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Can you lose money in debt funds?

Can you lose money in debt funds?

With inflation showing no signs of abating and the RBI not in a mood to ease the monetary tightening, medium- and long-term debt funds can continue to give poor returns.

Debt funds have some obvious advantages: they offer high liquidity and are more tax-efficient than fixed deposits. When interest rates are coming down, bond funds give better returns than fixed deposits.

This is what happened in 2008, when the interest rates were cut as part of the stimulus package. The long-term bond funds category delivered an astonishing return of 25 per cent during this year. Fixed deposit returns seemed puny in comparison.

"For the risk-averse investors, it is better to stick to short-term bond funds in the current scenario. They can also go for closed-ended fixed maturity plans."
Rahul Pal
Head, Fixed Income, Taurus Mutual Fund
However, when it comes to the safety of capital, fixed deposits score over debt funds. In the disclaimer- mutual fund investments are subject to market risks-the reference is not to equity funds alone.

You can lose money even in a debt fund. This came true in 2009, when rising interest rates caused the bond prices to slide.

The funds holding bonds of long-term maturities suffered losses, with the average long-term fund losing 7.26 per cent. This year has been a little better, with the average long-term bond fund giving a return of 3.4 per cent-less than what your money would earn in a savings banks account.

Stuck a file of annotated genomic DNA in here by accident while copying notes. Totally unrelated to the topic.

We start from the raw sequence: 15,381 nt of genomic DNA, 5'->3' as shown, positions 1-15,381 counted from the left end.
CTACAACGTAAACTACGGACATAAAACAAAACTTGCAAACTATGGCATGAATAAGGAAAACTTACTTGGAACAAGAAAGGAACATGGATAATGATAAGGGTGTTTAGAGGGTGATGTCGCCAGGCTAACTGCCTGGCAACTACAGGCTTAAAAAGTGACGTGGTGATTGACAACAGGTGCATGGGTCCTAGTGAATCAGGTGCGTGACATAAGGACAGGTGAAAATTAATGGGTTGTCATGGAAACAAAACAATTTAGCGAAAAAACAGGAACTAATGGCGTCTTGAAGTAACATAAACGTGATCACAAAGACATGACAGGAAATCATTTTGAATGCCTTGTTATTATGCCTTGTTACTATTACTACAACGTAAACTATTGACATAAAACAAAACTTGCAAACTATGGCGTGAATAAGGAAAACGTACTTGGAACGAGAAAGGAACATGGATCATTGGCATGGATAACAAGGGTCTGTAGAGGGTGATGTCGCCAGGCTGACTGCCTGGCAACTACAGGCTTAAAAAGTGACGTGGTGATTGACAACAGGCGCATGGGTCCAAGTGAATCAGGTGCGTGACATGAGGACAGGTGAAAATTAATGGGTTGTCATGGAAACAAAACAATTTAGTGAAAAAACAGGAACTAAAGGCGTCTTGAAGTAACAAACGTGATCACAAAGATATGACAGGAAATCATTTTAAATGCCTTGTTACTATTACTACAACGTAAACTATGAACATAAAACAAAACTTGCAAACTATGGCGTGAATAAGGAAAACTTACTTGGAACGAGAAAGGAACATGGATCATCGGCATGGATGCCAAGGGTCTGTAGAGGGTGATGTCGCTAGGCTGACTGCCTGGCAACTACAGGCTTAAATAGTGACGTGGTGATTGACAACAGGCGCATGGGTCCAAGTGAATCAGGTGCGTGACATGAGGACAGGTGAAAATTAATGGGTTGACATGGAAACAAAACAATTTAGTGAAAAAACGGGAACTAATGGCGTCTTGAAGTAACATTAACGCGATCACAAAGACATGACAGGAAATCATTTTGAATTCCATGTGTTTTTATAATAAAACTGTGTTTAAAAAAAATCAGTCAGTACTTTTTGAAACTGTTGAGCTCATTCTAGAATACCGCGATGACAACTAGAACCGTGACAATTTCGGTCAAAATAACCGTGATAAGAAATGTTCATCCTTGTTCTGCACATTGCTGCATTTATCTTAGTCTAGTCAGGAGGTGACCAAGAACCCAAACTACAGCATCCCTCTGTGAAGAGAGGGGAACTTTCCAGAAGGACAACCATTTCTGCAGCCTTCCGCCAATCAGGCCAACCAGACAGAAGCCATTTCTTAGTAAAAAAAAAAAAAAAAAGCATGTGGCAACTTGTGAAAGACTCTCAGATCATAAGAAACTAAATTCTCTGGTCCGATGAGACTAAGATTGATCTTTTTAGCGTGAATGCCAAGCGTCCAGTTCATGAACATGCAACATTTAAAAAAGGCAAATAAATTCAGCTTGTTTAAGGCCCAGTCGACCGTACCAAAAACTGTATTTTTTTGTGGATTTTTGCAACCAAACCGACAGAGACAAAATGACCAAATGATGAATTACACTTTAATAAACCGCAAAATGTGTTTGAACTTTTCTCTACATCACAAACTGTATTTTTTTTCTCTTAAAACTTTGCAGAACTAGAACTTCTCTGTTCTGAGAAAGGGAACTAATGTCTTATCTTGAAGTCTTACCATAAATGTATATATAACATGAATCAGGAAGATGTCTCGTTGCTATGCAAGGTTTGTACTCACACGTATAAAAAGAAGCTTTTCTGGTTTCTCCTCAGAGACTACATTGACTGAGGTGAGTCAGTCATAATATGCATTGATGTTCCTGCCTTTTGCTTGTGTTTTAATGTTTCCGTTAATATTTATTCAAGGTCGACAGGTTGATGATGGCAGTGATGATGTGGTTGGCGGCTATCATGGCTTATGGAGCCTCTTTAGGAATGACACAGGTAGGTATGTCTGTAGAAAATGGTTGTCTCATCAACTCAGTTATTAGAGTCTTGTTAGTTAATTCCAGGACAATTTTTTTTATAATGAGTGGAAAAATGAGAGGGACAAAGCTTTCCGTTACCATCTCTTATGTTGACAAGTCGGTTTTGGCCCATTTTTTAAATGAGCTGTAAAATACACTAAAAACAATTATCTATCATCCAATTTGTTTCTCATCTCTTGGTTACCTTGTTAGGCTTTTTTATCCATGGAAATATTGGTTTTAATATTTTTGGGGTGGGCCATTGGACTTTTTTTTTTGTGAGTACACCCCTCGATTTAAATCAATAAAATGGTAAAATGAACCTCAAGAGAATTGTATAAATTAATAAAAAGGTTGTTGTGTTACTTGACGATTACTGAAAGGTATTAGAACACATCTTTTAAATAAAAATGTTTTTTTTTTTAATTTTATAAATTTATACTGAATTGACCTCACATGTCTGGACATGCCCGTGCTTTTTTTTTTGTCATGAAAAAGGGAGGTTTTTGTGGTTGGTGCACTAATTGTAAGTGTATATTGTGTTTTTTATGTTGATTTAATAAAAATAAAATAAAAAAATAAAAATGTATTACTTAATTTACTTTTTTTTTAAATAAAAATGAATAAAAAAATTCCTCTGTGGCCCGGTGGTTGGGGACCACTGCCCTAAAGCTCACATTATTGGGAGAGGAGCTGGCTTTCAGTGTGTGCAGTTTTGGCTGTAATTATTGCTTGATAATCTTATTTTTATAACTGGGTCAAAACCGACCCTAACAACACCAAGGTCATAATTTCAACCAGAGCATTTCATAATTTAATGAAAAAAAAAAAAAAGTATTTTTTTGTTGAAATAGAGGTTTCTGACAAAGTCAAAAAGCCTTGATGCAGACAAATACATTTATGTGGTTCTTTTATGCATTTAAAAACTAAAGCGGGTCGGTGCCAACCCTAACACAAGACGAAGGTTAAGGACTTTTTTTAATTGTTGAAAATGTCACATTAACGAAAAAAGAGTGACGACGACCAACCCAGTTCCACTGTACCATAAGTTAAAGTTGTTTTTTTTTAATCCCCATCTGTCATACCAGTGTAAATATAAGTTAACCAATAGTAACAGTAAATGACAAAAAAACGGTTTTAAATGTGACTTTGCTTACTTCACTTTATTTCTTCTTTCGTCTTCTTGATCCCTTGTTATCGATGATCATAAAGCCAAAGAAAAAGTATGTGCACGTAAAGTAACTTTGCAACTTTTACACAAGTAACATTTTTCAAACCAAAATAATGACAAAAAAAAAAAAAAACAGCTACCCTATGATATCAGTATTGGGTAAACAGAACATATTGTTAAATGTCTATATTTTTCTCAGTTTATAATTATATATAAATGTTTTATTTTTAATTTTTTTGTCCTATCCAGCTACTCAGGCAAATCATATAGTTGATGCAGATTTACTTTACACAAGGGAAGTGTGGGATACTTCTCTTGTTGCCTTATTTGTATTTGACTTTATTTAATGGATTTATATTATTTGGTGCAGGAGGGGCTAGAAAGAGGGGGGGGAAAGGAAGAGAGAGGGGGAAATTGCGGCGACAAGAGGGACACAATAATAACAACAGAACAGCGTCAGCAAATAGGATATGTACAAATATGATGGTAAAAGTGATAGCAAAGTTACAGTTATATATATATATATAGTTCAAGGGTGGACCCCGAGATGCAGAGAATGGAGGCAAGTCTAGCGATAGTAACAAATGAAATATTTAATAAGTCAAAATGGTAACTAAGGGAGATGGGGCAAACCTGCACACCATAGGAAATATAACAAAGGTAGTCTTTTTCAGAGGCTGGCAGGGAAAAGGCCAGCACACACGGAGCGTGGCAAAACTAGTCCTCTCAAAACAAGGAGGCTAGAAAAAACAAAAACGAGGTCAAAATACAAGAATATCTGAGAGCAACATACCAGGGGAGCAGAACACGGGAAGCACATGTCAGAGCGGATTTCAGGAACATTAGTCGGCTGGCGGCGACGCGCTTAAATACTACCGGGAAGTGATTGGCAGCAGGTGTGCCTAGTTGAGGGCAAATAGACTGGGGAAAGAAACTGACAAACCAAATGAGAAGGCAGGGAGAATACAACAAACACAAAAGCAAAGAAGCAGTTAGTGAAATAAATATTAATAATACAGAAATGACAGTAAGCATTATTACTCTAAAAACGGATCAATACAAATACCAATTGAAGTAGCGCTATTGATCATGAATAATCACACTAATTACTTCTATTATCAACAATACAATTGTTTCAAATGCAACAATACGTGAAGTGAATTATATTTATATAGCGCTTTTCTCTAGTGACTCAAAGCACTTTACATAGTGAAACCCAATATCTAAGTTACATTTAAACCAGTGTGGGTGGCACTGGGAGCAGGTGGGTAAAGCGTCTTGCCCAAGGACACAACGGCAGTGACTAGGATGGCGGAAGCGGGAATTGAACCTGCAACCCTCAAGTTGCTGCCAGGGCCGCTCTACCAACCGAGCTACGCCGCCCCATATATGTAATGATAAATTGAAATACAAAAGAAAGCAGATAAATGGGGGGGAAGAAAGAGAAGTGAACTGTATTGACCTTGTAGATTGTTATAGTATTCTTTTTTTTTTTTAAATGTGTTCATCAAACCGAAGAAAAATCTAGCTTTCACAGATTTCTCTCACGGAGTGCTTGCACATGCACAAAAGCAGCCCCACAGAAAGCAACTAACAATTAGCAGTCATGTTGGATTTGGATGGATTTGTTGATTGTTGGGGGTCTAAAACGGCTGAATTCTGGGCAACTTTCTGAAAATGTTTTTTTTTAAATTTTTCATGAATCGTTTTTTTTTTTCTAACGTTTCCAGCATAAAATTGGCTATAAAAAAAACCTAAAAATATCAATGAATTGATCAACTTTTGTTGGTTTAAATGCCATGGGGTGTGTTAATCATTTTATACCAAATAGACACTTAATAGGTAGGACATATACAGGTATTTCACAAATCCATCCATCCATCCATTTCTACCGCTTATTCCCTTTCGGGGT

In the current context of rising interest rates, almost all categories of debt funds have delivered abysmal returns (see table).

With inflation showing no signs of abating and the RBI not in a mood to ease monetary tightening, this poor showing by funds holding bonds of long-term maturities will continue for some time.

Income funds are increasingly replacing longterm bonds with short-term papers in their portfolios, which has brought down the average maturity of their holdings.

Investors can also avoid getting caught on the wrong foot by opting for floating rate funds, which invest in instruments with a floating interest rate. These are less sensitive to interest rate changes.

"For the risk-averse investors, it is better to stick to the funds holding short-term bonds in the current scenario. They should also consider closedended fixed maturity plans (FMPs)," says Rahul Pal, head of fixed income, Taurus Mutual Fund.

FMPs are another way to tide over the volatility in interest rates. These plans hold their bonds till maturity, so there is no possibility of a loss. However, FMPs still carry the default risk.

They can also opt for fixed deposits. Fund-starved corporates are offering very attractive interest rates on 1-3 year deposits, but remember that they are not as tax-efficient as debt funds.

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